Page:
In the world of PHP, it seems like there has been a flurry of different inheritance and contract patterns being used. Unfortunately, a lot of developers seem to be running around like headless chickens, making things far more complicated than they need to be. It seems like traits and interfaces are all the rage, while using traditional abstract classes or generic class inheritance is now somehow a bad taste in the PHP community. This is a big problem honestly, because a lot of the day to day development we rely on couldn't work with just traits and interfaces. This being said, traits and interfaces have their place too. So, in a way to clarify some of the confusion, I hope to explain the some of the use cases for type of inheritance and what they actually are doing.


It's a bit hard to describe OOP inheritance without first describing the class implementation in PHP. A class is a mutable object with visibility constraints of both properties and functions. In plain English, this means that a class is an object that can change, be created multiple times and has visible and hidden functions and properties. Think of classes as completed cars, everything is working and you can make a ton of them if you want to. While classes are the last leaf in our inheritance tree, we have to understand them because they are the end goal. At run time we want our class to have all of the functions and properties all in a row and ready for action. To do this, we can use a few methods of inheritance.

Inheriting Another Class - extends

While not always the most kosher of inheritance types, there are times where you want to inherit from a completely functional class. An example of this in Laravel is Illuminate\Http\Request which extends Symfony\Component\HttpFoundation\Request. Sure, the Symfony Request class is completely functional and incredibly powerful, but, by extending it: Laravel is able to add properties, override methods, and even include new ones to make the Request object easier to work with. In our inheritance tree, any time we need a Symfony Request object, we should be able to use Laravel's Request. It is a direct child. This is a bit like saying you like your friends car, but you really want to have it in red instead of blue, and when you hit the horn you want the lights to flash. What's great is that you can keep this going and a different class could eventually extend Laravel's Request and be a substitute for the Symfony Request class.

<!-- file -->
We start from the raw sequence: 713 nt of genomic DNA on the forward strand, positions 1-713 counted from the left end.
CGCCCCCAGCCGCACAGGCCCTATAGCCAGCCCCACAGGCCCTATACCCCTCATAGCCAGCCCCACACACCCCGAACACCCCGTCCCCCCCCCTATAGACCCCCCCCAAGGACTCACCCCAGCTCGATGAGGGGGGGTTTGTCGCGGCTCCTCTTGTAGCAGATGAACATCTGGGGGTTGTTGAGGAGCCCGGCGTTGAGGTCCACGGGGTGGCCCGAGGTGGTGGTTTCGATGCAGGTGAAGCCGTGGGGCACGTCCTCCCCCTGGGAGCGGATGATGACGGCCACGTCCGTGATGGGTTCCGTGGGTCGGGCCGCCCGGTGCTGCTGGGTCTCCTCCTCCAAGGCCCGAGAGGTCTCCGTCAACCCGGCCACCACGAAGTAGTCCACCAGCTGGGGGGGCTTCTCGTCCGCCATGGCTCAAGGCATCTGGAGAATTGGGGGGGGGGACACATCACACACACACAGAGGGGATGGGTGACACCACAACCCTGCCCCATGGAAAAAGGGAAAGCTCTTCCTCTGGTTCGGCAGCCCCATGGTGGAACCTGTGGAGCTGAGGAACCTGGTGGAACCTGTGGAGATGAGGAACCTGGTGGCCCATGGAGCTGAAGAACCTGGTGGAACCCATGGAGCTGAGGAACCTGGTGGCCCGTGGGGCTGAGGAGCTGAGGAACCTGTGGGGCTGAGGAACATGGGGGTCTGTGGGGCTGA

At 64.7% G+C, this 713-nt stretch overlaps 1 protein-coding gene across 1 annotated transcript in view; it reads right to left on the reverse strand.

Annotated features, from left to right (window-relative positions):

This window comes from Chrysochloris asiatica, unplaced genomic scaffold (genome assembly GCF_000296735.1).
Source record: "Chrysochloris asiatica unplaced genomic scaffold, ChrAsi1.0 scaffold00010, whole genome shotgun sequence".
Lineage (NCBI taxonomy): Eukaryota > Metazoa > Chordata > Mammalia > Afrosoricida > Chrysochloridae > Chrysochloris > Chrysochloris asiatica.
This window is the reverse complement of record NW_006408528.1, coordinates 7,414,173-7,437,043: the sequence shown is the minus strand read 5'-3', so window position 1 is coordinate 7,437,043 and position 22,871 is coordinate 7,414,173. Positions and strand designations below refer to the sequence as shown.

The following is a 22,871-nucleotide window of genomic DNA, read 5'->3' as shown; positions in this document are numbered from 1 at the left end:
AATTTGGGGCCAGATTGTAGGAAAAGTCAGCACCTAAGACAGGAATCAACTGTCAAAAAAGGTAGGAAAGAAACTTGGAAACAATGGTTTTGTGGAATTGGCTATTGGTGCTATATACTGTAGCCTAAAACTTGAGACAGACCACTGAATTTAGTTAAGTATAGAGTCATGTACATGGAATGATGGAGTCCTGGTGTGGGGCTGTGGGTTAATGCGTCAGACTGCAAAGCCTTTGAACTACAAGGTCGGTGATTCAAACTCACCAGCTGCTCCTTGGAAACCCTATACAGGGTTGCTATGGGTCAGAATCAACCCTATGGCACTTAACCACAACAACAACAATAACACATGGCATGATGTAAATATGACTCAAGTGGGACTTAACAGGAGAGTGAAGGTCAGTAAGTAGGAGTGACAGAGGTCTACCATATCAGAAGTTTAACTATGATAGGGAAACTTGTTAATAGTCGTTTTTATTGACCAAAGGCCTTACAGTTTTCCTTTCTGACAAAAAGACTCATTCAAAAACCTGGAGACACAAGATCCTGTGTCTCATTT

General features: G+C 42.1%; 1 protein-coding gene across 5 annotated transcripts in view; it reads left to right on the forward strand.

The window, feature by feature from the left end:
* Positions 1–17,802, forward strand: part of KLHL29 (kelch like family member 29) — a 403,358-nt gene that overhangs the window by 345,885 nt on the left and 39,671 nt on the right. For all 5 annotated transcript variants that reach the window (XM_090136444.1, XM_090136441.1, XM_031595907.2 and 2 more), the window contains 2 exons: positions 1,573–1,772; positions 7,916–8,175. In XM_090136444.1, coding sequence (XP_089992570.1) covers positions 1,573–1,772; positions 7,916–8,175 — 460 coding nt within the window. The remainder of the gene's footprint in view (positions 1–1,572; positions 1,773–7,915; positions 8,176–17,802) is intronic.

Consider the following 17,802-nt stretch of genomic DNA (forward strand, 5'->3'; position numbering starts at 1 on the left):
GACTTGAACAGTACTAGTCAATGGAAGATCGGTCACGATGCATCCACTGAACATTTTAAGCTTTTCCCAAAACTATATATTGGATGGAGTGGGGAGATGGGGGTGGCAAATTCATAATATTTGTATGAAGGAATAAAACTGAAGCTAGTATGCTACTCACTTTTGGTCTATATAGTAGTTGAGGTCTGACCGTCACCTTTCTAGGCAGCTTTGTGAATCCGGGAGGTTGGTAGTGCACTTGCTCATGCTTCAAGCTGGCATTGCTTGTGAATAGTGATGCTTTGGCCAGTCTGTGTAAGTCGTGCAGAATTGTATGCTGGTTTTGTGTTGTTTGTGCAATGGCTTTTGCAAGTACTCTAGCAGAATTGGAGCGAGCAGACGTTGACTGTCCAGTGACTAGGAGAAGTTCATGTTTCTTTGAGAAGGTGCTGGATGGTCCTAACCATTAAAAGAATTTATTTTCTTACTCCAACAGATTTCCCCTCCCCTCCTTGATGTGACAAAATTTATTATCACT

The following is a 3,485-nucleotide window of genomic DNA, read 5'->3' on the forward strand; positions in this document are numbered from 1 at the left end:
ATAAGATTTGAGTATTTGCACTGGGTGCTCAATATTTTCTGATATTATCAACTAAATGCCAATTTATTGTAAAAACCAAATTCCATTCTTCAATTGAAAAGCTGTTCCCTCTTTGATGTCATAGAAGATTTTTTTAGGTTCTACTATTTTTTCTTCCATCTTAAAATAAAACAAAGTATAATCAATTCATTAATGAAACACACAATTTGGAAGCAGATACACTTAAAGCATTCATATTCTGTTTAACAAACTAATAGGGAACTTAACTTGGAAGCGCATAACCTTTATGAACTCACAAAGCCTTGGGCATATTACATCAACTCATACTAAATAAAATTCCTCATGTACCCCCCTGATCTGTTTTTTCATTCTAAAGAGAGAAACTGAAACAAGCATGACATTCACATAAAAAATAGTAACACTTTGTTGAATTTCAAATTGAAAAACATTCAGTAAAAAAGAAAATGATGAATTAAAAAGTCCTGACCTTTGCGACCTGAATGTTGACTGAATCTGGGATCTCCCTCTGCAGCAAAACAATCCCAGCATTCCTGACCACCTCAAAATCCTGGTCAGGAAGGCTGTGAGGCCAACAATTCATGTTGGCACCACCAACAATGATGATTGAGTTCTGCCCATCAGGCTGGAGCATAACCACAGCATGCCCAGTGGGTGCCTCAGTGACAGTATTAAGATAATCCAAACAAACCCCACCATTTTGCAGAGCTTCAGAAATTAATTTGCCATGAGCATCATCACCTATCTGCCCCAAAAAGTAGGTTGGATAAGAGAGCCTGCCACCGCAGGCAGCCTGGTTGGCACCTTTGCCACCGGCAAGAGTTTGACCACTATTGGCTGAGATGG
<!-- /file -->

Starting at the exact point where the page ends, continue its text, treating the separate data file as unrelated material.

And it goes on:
Abstract Classes

There are times where you want to write all of the shared code for a class, but you need an actual implementation to be made in order for things to go smoothly. In this case, you want an abstract class. Abstract classes give implementations of properties and functions while saying the parent class can't actually be implemented. In our car analogy, the abstract class is a bit like a concept car, you can't actually drive the concept but you can have a production car that is based on it. In Laravel, we're used to extending abstract classes all the time, whether you realize it or not. Controllers and Models all extend Illuminate\Routing\Controllers\Controller or Illuminate\Database\Eloquent\Model which are abstract classes.

Abstract Methods

On cool thing about abstract classes is that they can include abstract methods. Abstract methods allow for implementations of some functionality, while leaving other functionality up to the classes that extend it. And abstract methods have to be implemented in the child class! It's a bit like our concept car designers knowing that there will have to be some sort of airbag deployment procedure, but since it is clearly going to be different in the US than it will be in Europe, we'll just leave it up to those design crews to make something that works for them and not waste time making something that will just be thrown out.


Now we get to the cool things that seem to be making everyone's head explode these days. Interfaces are just saying here's a set of functionality that needs to happen and here's what needs to be spit out of the other side. If it sounds a bit like abstract methods, you'd be right! However, the difference between an interface and an abstract class is that interfaces provide absolutely no inheritance or implementation. When you implement an interface, the interface is simply saying "here's some things that need to get done". In our car analogy, interfaces are the blueprint or the feature list, nothing more.


Traits are an interesting bit of kit in programming. Honestly, I went for 9 years without touching a single trait. But, I see them being used where a more traditional parent relationship would work a good deal better. All traits are is a way of taking a bunch of code and copying and pasting it before the compiler sees our final class. More importantly, traits usually should be pretty small. An example of this is the User model traits in App-Toolkit, while the BaseModel trait is pretty much everything you need in one line of code, it is actually broken down into small traits that only implement one or two functions which allows for massive customization. For our car, traits are a bit like the features or options packages that you get in a car: want to upgrade the stereo, well we've got a less painful way than you having to rip out all the wires and do it yourself!

I hope this clarifies a bit of what the different inheritance techniques in OOP are and when to use them. If you have questions, feel free to ask them in the comments.